People can make a few extra bucks in the cannabis business — they just have to be willing to pack up and move to the eastern US.
Businesses in states with emerging medical and recreational marijuana markets are paying big bucks to attract experienced employees from states such as California, Washington and Oregon, where the cannabis industry and accompanying workforces are already well established, according to James Yagielo, co-founder and CEO of HempStaff, a medical marijuana training and recruiting company.
“East of the Mississippi is definitely paying a lot higher than West of the Mississippi,” Yagielo said.
Cannabis operators in East Coast states that are newer to legalizing recreational or medical cannabis are having to broaden their geographic search for people with cannabis business experience, forcing them to pay a premium to convince experienced employees to move, according to Yagielo.
His firm recently placed a manager from a California dispensary with a cannabis seller in Maryland. The owner of the business was looking for someone with at least 10 years of experience managing dispensaries. Medical marijuana has been legal in Maryland for less than five years, making it impossible for anyone from Maryland to have that amount of experience.
They negotiated an annual salary of $91,000 for the manager, well above the $51,000 he was earning at his California position, according to Yagielo. He had no shortage of west-to-east recruiting examples to offer.
Yagielo said he found a master cultivator in Los Angeles for the same job in Pennsylvania. The cultivator accepted $120,000 per year to make the move – a $30,000 raise.
Robin Ann Morris, CEO and owner of MaryJane Agency LLC in Sandusky, Ohio, listed the salary ranges for the top three jobs that companies need:
Data: Salary ranges provided by Robin Ann Morris, CEO of MaryJane Agency. Graphic: Allena Braithwaite/Marijuana.com
Morris believes another reason for the high salaries is the small talent pool, which seems to force companies to compete with one another for top employees.
“I’m hearing that companies are finding it hard to keep good talent,” she said.
Yagielo, who has a list of top salaries that was similar to Morris’s, has found that master extractors are the most sought after and highly paid talent in the cannabis industry. He said most employers expect a PhD level of education in a discipline such as chemistry from a potential master extractor candidate.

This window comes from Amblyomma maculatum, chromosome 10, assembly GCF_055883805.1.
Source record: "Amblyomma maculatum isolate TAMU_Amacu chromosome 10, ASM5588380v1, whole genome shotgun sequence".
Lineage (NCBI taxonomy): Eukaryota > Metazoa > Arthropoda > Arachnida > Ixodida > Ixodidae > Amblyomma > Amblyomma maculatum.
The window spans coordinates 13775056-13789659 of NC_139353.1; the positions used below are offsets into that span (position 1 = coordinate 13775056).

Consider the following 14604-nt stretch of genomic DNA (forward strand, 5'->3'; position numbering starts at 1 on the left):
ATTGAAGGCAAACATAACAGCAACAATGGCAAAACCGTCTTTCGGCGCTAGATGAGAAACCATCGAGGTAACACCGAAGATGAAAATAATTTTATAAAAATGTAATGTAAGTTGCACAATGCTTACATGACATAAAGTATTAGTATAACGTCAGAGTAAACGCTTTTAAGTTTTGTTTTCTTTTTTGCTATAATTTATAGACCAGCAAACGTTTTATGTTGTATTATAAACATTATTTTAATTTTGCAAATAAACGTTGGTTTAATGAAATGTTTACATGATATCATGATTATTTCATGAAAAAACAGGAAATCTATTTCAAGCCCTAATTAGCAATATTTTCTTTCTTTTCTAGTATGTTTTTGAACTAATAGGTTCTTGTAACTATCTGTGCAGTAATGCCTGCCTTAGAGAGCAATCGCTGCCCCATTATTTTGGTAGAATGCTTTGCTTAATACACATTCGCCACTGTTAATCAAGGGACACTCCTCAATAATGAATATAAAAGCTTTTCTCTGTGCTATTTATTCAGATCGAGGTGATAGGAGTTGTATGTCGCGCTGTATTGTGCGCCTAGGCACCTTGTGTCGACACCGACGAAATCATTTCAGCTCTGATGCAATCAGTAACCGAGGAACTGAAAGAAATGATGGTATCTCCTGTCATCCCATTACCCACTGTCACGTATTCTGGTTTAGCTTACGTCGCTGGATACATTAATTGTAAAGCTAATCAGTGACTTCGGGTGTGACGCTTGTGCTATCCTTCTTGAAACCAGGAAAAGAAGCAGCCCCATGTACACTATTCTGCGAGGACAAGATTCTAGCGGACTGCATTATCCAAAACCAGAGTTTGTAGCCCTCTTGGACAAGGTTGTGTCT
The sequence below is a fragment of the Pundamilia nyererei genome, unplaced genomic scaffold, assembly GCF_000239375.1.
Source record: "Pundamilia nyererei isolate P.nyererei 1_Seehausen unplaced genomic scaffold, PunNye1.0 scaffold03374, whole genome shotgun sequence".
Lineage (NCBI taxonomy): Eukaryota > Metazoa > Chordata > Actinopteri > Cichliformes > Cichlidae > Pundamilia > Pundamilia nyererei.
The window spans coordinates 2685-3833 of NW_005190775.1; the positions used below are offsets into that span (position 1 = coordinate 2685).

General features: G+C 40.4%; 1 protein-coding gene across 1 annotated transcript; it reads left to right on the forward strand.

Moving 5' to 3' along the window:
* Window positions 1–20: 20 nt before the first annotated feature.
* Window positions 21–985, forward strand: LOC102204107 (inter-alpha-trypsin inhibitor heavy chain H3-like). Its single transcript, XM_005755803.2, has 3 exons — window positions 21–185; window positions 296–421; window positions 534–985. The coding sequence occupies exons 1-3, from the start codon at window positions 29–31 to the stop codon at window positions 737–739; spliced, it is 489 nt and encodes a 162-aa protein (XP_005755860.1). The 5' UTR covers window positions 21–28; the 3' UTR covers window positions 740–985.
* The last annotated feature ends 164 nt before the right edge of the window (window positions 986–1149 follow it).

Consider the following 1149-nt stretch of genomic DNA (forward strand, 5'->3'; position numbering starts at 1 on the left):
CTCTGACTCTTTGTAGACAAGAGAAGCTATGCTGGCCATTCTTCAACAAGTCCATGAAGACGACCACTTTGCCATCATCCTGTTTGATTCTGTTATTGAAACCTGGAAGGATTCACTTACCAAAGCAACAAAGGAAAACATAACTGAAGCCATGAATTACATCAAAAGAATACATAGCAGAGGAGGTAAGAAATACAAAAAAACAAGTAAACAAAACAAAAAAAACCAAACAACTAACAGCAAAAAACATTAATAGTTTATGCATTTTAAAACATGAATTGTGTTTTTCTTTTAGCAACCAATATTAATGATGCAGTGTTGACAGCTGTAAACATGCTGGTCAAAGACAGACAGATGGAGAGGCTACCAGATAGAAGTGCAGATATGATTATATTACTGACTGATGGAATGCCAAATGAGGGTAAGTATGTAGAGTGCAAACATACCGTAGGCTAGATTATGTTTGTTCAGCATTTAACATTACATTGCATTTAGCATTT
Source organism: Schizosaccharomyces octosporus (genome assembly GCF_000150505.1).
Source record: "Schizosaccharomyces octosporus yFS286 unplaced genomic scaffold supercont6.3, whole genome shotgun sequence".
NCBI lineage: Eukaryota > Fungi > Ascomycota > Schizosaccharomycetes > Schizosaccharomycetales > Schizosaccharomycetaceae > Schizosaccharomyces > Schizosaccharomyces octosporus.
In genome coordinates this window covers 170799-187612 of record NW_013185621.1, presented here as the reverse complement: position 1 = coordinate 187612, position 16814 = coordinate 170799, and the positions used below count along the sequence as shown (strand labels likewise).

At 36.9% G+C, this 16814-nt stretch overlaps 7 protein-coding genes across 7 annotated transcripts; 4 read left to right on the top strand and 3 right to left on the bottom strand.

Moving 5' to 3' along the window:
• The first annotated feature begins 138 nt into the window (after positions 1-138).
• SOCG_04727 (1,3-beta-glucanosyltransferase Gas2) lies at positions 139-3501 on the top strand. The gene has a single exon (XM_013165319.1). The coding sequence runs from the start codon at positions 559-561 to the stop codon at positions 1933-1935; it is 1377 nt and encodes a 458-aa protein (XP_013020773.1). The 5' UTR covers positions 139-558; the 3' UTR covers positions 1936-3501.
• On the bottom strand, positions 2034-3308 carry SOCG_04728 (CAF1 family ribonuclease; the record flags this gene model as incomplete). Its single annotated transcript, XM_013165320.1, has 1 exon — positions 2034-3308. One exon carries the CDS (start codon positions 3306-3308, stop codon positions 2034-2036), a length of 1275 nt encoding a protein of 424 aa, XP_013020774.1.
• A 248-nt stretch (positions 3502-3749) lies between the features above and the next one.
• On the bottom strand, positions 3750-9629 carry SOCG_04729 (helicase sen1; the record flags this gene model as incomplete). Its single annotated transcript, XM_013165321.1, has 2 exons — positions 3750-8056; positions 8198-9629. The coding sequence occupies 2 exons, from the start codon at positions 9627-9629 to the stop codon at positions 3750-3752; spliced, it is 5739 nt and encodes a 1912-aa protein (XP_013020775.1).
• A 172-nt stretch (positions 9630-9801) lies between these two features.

“We’ve seen salaries for a master extractor go up to $180,000 a year,” Yagielo said.
Master extractors tend to garner big offers because their performance is directly tied to profits. They are charged with streamlining processes – helping a company get better and refining terpenes or cannabinoids – which in turn can earn a business more profits.
Yagielo’s firm has requests from employers looking for master extractors with experience working for big-name corporations, such as Johnson and Johnson, or from reputable pharmaceutical companies, such as Merck.
They also seek master cultivators who have been cultivating cannabis for at least five years. His agency has placed master cultivators with salaries as high as $150,000, while candidates with experience as dispensary managers are also in demand in the eastern US, Yagielo said, noting those managers have been landing $75,000 annual salaries in the newer markets.
Though experience in the cannabis industry tops the list of qualities employers are seeking for all candidates, dispensary owners may be willing to hire assistant managers with experience in other industries.
Yagielo has seen coffee shop managers leave their jobs to become an assistant dispensary manager to get experience before moving up to a management post.
Not all jobs are as lucrative. For candidates without in-demand experience, there’s “a massive drop in salaries,” as they tend to be labor-related – working the fields, delivery, or budtenders, according to Yagielo.
Beyond seeking experience, Morris said her agency has been asked by employers to get them candidates with a passion for the industry.
“This industry is like one big extended family with a common interest,” she said, “And we all seem to bond due to our love of cannabis.”